Despite the Supreme Court’s order, The Guardian has learned that cash shortages may persist for some time. Cash points, whose operations have been limited in the last week, have been completely shut down as insecurity has compounded the problems.

For example, in Lagos, most automated teller machines (ATMs) have been disabled, forcing more people to use point of sale (PoS) terminals, the majority of whom have run out of cash.

Effect of the Bank Closure

With bank sources completely closed, PoS operators (dubbed the “new parallel market” by some) have turned to fuel stations and informal traders, where they buy cash at a premium.

Already, research indicates that only a small percentage of banknotes distributed through ATMs and over-the-counter (OTC) transactions are released into the economy. Much of it is being hoarded by individual customers who are unsure when they will receive it or if the crisis will be resolved anytime soon.

At a recent press conference in Lagos, Emefiele stated that panic behavior is a major impediment to the flow of currency, urging Nigerians to have faith in the regulator and commercial banks’ ability to meet their cash needs.

Unfortunately, the situation worsened less than a week after Emefiele’s assurance. Profiteering by bankers has increased, while currency traders’ fees have skyrocketed. Individuals in Lagos were charged as much as N3,000 for a N10,000 withdrawal yesterday. An operator attributed the increase to rising illiquidity.

According to The Guardian, the majority of bank branches have not received cash supplies from their head offices this week, so cash operations have been suspended because deposits are non-existent.

The Bank Directors Association of Nigeria (BDAN) said yesterday that it is on top of the situation and is working with all stakeholders to restore sanity.

“We are in constant communication with all the Banks and are assured that they are all doing whatever is within their control to normalise this difficult situation,” the association said in a statement signed by Chairman Mustafa Chike-Obi. We implore the banking public to remain calm, and assure them that BDAN is taking all reasonable steps to influence the structure and mechanisms that will free up bottlenecks and open channels that will speed up the resolution of the crisis.”

The body, comprising all boards of directors of banks, sympathises with Nigerians, assuring that it “is making it a top priority to ensure that this hardship is not only addressed but eliminated”.

The Guardian reported yesterday that bank boards of directors were taking the necessary steps and seeking the understanding of all relevant stakeholders in order to restore sanity to the industry.

Effects of the Lack of Old Notes

The lack of old notes may have also suggested that Nigerians would have to wait for the CBN to print more naira notes and circulate what was left in the vaults before returning to normalcy. It should be noted that much of the cash holdings were returned to banks prior to the extension, which ran from January 31 to February 10, 2023.

However, experts have urged the central bank to expedite the recirculation of the withdrawn funds. Dr. Tope Fasua, a former presidential candidate and economist, believes that returning the old notes is the best option because putting undue pressure on Nigerian Security Printing and Minting PLC could be costly to the country.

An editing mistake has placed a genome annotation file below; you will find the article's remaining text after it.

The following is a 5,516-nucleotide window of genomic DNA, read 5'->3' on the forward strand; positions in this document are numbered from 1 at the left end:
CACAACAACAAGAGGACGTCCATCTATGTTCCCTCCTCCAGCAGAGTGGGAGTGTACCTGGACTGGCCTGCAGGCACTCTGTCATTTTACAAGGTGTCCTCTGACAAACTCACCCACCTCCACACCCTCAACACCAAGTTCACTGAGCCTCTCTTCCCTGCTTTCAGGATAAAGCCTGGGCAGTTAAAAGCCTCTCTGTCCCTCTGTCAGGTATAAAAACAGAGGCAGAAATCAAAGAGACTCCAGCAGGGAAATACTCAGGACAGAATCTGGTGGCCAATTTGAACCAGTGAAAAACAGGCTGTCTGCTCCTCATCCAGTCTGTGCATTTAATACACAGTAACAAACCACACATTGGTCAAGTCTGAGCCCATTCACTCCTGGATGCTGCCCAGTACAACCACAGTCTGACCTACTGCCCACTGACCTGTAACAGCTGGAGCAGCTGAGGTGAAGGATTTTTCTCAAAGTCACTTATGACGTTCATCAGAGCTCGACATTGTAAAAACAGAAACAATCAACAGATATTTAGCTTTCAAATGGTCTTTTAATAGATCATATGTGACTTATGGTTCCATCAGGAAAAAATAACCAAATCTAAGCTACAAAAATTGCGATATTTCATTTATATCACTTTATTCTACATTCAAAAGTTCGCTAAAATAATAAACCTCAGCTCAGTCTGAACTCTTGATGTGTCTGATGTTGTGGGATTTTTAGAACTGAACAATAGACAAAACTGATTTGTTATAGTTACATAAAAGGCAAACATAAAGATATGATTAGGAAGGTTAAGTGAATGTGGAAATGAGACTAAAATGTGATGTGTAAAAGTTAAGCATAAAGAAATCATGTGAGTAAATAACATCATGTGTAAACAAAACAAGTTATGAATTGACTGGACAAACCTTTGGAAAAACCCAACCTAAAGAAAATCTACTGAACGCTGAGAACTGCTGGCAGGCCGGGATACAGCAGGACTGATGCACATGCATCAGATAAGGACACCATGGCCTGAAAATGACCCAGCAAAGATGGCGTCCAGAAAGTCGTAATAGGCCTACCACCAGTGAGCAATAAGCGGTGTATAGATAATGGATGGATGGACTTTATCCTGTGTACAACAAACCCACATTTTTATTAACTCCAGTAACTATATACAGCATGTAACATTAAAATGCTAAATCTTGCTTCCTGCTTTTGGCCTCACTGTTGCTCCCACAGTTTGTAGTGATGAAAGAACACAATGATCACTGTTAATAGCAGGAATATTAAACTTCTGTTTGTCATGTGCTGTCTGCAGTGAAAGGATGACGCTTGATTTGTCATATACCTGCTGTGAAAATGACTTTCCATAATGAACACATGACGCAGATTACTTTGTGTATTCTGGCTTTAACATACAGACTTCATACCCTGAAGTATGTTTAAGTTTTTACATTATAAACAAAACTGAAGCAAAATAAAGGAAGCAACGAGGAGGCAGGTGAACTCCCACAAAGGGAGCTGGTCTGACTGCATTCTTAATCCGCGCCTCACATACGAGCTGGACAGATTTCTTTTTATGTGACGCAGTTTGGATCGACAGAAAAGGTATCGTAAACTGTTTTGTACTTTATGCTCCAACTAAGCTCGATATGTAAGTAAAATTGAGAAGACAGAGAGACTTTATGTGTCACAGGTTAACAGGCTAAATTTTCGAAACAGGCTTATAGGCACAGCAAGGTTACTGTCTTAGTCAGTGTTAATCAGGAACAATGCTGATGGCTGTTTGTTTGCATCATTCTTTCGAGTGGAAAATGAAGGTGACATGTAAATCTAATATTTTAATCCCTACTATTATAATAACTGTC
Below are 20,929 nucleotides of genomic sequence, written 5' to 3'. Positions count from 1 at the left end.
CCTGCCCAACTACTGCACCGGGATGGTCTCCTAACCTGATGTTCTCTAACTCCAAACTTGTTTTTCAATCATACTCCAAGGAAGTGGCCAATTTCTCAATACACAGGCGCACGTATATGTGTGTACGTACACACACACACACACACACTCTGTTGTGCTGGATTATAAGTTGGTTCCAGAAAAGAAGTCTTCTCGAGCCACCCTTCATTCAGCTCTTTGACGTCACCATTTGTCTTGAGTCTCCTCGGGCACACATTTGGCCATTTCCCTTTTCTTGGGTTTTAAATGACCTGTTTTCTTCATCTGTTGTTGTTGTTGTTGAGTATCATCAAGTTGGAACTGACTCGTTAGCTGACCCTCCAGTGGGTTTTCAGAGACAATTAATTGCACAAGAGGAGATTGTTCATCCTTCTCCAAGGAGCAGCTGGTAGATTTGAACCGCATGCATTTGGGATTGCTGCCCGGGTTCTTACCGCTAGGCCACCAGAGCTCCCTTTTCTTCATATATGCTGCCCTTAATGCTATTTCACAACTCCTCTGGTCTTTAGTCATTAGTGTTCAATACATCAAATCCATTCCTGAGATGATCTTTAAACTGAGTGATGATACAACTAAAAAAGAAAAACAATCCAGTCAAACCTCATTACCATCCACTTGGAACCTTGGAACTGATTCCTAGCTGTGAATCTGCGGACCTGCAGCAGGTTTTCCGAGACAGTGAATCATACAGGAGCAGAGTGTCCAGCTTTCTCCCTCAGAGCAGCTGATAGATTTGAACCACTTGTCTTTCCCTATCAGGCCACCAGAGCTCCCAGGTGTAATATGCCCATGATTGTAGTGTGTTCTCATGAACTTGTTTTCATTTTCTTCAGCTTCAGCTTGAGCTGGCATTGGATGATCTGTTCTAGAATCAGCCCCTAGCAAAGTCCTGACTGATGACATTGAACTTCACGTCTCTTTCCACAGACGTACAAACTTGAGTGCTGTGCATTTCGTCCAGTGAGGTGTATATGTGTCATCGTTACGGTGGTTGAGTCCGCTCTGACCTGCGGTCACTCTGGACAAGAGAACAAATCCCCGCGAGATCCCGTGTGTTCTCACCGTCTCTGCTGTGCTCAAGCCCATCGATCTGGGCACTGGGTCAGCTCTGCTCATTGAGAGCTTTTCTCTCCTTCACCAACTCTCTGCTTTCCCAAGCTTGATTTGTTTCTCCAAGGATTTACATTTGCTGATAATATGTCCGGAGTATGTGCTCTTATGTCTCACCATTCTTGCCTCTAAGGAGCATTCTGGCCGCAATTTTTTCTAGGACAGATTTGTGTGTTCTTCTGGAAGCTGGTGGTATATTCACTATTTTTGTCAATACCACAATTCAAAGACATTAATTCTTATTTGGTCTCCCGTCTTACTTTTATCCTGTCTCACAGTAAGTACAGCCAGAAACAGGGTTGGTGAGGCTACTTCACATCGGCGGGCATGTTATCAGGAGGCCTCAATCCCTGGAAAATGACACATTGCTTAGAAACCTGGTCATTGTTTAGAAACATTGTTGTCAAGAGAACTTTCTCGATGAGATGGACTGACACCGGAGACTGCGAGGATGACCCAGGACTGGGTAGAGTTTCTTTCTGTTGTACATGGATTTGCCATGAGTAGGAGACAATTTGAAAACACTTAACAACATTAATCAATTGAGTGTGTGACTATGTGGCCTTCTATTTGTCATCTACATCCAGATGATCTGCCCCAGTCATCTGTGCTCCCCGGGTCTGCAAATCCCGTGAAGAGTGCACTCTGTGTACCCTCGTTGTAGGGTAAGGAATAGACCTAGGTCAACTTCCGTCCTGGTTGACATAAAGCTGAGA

“In light of the suffering of the masses, I don’t think there’s any point in rushing through the exercise,” Fasua said. The mopped-up cash can still be returned to the system. Some of the funds must have been transferred to CBN branches throughout the country.”

Also speaking, Godwin Owoh, a professor of applied economics, urged the apex bank to release the old naira notes alongside the new ones as soon as possible to bridge the gap. He observed that further delay could cause scares in the banking system that could take years to heal.

“It depends on how the CBN reacts to the judicial pronouncement. “If it releases enough cash and customers are confident that they will be able to get cash whenever they need it, the panic will dissipate in a matter of days,” Owoh predicted.

Director-General of the Centre for the Promotion of Private Enterprise (CPPE), Dr. Muda Yusuf, said “all the cash that have been mopped up should be released to their owners unless there are reasons to suspect such lodgments”.

“Citizens who have lodged cash for the purposes of the cash swap should have unrestricted access to their money,” he added. He claimed that suspending deadline enforcement would relieve tensions, particularly in the distributive trade, informal sector, and rural economy. He also predicted that the growing social tensions in the country would dissipate in the coming days.

“The CPPE reiterates its position that given the huge population of over 200 million, the large informal sector which accounts for over 40 per cent of the gross domestic product (GDP), the large rural economy and the over 30 million unbanked Nigerians, the CBN cash swap model and timeline was greatly flawed.

It is inappropriate to reduce the amount of currency in circulation arbitrarily without taking into account data, empirical studies, and global best practices.

“We affirm our position that N2.6 trillion naira currency in circulation is not too much for the Nigerian economy with a GDP of about N250 trillion naira. Any attempt to cut it arbitrarily will result in a crisis. It is unacceptable that citizens are denied access to cash deposited for cash swap purposes. “This could undermine citizens’ trust in the banking system and pose a significant risk to the CBN’s financial inclusion objective,” Yusuf said in a prepared response.